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Workers face blistering temperatures again, with little federal protection

Savannah Maher Jun 10, 2022
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Farmworkers and other laborers could suffer in this weekend's heat wave. Frederic J. Brown/AFP via Getty Images

Workers face blistering temperatures again, with little federal protection

Savannah Maher Jun 10, 2022
Heard on:
Farmworkers and other laborers could suffer in this weekend's heat wave. Frederic J. Brown/AFP via Getty Images
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A heat wave is coming to the Southwest this weekend. Temperatures are expected to break 100 degrees in Las Vegas, Austin, Texas; and Albuquerque, New Mexico. In Phoenix, it could get as hot as 114 degrees on Saturday. And, technically, it’s not even summer yet.  

Some 30 million people are under heat advisories telling them to stay out of the sun. But that’s a tall order if you work harvesting crops, on a construction site or in a restaurant kitchen with no air conditioning. And there’s not much in the way of safety regulations to protect those workers.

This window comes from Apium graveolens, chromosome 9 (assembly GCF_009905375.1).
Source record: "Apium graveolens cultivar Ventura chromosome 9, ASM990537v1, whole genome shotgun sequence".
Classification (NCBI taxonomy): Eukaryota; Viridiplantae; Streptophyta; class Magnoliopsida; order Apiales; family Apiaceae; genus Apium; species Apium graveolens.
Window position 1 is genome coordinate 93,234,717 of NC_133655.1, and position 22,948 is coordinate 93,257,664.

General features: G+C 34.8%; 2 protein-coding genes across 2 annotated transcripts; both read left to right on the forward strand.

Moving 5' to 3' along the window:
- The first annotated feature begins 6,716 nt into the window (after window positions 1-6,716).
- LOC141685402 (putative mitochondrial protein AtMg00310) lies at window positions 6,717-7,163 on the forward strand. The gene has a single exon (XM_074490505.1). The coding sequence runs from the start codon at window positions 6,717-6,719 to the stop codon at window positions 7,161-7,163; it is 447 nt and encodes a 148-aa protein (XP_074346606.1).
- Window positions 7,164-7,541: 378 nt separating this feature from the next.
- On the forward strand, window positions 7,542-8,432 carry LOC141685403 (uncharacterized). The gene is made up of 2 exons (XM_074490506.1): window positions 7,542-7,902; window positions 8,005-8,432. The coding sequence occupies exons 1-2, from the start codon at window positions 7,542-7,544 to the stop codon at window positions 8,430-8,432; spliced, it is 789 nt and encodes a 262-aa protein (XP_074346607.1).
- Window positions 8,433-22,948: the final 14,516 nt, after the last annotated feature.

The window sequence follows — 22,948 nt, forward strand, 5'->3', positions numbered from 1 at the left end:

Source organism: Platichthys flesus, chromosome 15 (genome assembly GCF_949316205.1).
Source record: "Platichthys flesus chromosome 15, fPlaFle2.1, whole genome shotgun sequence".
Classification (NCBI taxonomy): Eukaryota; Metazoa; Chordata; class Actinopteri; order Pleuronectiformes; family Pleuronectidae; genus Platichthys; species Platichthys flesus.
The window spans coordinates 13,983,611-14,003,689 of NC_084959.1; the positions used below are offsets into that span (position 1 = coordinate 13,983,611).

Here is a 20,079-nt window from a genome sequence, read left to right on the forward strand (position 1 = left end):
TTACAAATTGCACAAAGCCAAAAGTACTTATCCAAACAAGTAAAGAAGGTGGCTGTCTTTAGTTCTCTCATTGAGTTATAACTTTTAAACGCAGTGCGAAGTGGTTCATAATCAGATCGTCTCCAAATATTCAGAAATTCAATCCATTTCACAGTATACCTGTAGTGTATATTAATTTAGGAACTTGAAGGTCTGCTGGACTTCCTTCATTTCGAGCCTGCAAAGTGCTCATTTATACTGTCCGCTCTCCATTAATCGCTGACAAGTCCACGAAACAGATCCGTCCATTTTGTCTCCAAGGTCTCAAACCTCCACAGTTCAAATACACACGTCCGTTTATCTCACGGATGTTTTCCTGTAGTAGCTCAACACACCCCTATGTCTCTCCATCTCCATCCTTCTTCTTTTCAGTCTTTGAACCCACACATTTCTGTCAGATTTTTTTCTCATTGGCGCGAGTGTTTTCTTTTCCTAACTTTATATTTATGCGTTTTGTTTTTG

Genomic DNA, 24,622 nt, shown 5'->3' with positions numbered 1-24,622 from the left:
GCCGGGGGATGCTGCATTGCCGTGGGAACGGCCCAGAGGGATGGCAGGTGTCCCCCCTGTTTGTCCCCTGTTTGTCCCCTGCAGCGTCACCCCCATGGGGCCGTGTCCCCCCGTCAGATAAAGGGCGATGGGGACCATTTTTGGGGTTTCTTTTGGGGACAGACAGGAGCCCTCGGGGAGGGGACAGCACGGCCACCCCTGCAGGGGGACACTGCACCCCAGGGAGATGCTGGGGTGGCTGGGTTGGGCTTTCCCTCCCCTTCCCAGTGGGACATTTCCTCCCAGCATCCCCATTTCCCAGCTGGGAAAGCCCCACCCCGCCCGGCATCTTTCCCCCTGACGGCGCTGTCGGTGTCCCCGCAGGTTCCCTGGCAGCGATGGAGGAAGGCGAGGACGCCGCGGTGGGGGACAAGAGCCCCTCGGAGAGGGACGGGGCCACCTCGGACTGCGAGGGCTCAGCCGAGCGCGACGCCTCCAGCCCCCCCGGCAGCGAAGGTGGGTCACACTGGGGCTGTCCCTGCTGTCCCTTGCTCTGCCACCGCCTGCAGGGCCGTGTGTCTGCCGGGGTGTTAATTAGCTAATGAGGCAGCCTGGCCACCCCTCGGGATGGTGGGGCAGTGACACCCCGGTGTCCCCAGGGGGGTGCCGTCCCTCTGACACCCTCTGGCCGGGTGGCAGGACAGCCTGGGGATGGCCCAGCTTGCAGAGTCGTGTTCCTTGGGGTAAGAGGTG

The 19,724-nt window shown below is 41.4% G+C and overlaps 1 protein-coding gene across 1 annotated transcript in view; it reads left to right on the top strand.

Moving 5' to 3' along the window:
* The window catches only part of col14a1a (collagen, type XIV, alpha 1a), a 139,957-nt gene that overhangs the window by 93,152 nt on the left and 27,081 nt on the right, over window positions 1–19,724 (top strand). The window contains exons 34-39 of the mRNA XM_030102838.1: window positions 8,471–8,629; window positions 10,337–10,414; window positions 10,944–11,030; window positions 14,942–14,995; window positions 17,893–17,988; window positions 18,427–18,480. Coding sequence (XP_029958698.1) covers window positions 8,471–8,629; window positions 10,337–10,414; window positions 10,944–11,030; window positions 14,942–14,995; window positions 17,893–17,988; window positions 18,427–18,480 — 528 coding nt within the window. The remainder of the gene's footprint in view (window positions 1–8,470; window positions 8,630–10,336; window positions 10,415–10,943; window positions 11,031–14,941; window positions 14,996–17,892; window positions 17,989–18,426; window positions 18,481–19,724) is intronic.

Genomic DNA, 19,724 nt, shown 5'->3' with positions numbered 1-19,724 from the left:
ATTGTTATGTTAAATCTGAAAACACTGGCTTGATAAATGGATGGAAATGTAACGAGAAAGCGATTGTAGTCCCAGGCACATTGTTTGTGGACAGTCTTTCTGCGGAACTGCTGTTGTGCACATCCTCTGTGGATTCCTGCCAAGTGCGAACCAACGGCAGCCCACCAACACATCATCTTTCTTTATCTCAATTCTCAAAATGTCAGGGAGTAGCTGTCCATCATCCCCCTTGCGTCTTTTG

The hazards of working amid extreme heat go beyond exhaustion and dehydration. That’s what economist Jisung Park found when he compared workplace injury data with temperature records.

“So it’s things like falling off of a ladder, getting your hand caught in a conveyor belt,” said Park, who works at the University of California, Los Angeles. Those kinds of accidents are more common when it’s 90 degrees or hotter, yet “there are no binding federal mandates with regard to heat on the job.”

Extreme heat is one of many hazards covered under the Occupational Safety and Health Administration’s general workplace safety rules. After last summer, one of the hottest on record, the Joe Biden administration ordered OSHA to draw up specific workplace heat standards.

But David Michaels, a professor of occupational health at George Washington University, isn’t holding his breath.

“The OSHA standard rule-making process is a very slow one,” he said.

He should know — he used to run the agency. “It takes far too long. So OSHA won’t get a standard out for several years at best.”

When it does, those rules will come with costs for employers, according to Rebecca Givan, a professor of labor studies at Rutgers University.

“If workers need more breaks or if workers aren’t able to work legally when the temperature is above a certain level, that may slow down their productivity,” she said.

So, she said, heat safety standards would likely be challenged in court — which could draw out the process even longer.

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